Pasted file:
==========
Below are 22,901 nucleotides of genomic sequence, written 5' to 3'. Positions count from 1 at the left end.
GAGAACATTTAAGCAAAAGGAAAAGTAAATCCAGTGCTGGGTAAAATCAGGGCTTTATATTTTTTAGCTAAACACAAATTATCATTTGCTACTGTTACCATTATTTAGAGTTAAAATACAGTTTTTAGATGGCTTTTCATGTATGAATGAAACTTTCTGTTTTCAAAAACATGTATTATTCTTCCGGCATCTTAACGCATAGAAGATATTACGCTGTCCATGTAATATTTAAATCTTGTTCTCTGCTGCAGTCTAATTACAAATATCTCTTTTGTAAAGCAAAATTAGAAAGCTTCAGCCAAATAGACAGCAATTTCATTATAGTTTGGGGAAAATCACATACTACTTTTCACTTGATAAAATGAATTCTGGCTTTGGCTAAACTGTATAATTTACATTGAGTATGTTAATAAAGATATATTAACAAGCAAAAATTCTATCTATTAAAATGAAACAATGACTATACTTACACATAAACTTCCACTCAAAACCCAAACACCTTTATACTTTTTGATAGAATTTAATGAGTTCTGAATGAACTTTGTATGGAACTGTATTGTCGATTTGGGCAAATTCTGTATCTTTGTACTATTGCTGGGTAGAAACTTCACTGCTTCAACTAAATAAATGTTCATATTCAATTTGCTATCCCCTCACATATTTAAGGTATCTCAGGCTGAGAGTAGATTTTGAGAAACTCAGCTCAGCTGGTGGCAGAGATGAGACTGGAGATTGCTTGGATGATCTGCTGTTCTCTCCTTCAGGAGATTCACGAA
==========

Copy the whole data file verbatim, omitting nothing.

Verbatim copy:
Below are 22,901 nucleotides of genomic sequence, written 5' to 3'. Positions count from 1 at the left end.
GAGAACATTTAAGCAAAAGGAAAAGTAAATCCAGTGCTGGGTAAAATCAGGGCTTTATATTTTTTAGCTAAACACAAATTATCATTTGCTACTGTTACCATTATTTAGAGTTAAAATACAGTTTTTAGATGGCTTTTCATGTATGAATGAAACTTTCTGTTTTCAAAAACATGTATTATTCTTCCGGCATCTTAACGCATAGAAGATATTACGCTGTCCATGTAATATTTAAATCTTGTTCTCTGCTGCAGTCTAATTACAAATATCTCTTTTGTAAAGCAAAATTAGAAAGCTTCAGCCAAATAGACAGCAATTTCATTATAGTTTGGGGAAAATCACATACTACTTTTCACTTGATAAAATGAATTCTGGCTTTGGCTAAACTGTATAATTTACATTGAGTATGTTAATAAAGATATATTAACAAGCAAAAATTCTATCTATTAAAATGAAACAATGACTATACTTACACATAAACTTCCACTCAAAACCCAAACACCTTTATACTTTTTGATAGAATTTAATGAGTTCTGAATGAACTTTGTATGGAACTGTATTGTCGATTTGGGCAAATTCTGTATCTTTGTACTATTGCTGGGTAGAAACTTCACTGCTTCAACTAAATAAATGTTCATATTCAATTTGCTATCCCCTCACATATTTAAGGTATCTCAGGCTGAGAGTAGATTTTGAGAAACTCAGCTCAGCTGGTGGCAGAGATGAGACTGGAGATTGCTTGGATGATCTGCTGTTCTCTCCTTCAGGAGATTCACGAA